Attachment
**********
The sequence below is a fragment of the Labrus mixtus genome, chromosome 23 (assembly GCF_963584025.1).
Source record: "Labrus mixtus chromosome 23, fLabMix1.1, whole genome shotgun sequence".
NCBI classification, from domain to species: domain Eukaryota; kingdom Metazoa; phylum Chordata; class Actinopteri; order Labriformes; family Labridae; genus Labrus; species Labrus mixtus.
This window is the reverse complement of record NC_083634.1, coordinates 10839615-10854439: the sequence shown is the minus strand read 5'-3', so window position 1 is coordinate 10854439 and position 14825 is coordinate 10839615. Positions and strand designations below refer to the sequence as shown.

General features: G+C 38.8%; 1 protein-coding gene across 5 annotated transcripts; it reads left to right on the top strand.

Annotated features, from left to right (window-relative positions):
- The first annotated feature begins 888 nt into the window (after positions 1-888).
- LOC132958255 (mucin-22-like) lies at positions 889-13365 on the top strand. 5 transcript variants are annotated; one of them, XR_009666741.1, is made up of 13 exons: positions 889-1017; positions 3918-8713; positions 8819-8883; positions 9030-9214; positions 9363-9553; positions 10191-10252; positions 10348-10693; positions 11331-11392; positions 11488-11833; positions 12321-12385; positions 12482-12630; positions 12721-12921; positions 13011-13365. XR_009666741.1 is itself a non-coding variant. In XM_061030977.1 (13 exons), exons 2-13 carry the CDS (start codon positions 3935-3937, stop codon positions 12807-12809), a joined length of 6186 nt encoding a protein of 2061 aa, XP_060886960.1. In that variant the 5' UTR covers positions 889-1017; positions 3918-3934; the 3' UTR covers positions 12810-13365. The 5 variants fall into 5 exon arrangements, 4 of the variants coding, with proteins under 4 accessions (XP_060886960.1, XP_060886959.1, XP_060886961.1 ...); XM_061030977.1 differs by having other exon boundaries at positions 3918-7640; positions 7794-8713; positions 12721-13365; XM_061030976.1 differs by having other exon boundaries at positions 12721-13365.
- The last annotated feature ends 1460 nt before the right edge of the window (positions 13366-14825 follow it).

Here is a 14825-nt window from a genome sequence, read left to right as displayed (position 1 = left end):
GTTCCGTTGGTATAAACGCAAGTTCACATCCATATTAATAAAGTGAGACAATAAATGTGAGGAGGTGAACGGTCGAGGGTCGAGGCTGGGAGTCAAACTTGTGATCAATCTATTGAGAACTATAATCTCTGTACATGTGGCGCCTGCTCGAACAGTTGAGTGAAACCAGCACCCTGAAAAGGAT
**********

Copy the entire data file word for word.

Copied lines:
The sequence below is a fragment of the Labrus mixtus genome, chromosome 23 (assembly GCF_963584025.1).
Source record: "Labrus mixtus chromosome 23, fLabMix1.1, whole genome shotgun sequence".
NCBI classification, from domain to species: domain Eukaryota; kingdom Metazoa; phylum Chordata; class Actinopteri; order Labriformes; family Labridae; genus Labrus; species Labrus mixtus.
This window is the reverse complement of record NC_083634.1, coordinates 10839615-10854439: the sequence shown is the minus strand read 5'-3', so window position 1 is coordinate 10854439 and position 14825 is coordinate 10839615. Positions and strand designations below refer to the sequence as shown.

General features: G+C 38.8%; 1 protein-coding gene across 5 annotated transcripts; it reads left to right on the top strand.

Annotated features, from left to right (window-relative positions):
- The first annotated feature begins 888 nt into the window (after positions 1-888).
- LOC132958255 (mucin-22-like) lies at positions 889-13365 on the top strand. 5 transcript variants are annotated; one of them, XR_009666741.1, is made up of 13 exons: positions 889-1017; positions 3918-8713; positions 8819-8883; positions 9030-9214; positions 9363-9553; positions 10191-10252; positions 10348-10693; positions 11331-11392; positions 11488-11833; positions 12321-12385; positions 12482-12630; positions 12721-12921; positions 13011-13365. XR_009666741.1 is itself a non-coding variant. In XM_061030977.1 (13 exons), exons 2-13 carry the CDS (start codon positions 3935-3937, stop codon positions 12807-12809), a joined length of 6186 nt encoding a protein of 2061 aa, XP_060886960.1. In that variant the 5' UTR covers positions 889-1017; positions 3918-3934; the 3' UTR covers positions 12810-13365. The 5 variants fall into 5 exon arrangements, 4 of the variants coding, with proteins under 4 accessions (XP_060886960.1, XP_060886959.1, XP_060886961.1 ...); XM_061030977.1 differs by having other exon boundaries at positions 3918-7640; positions 7794-8713; positions 12721-13365; XM_061030976.1 differs by having other exon boundaries at positions 12721-13365.
- The last annotated feature ends 1460 nt before the right edge of the window (positions 13366-14825 follow it).

Here is a 14825-nt window from a genome sequence, read left to right as displayed (position 1 = left end):
GTTCCGTTGGTATAAACGCAAGTTCACATCCATATTAATAAAGTGAGACAATAAATGTGAGGAGGTGAACGGTCGAGGGTCGAGGCTGGGAGTCAAACTTGTGATCAATCTATTGAGAACTATAATCTCTGTACATGTGGCGCCTGCTCGAACAGTTGAGTGAAACCAGCACCCTGAAAAGGAT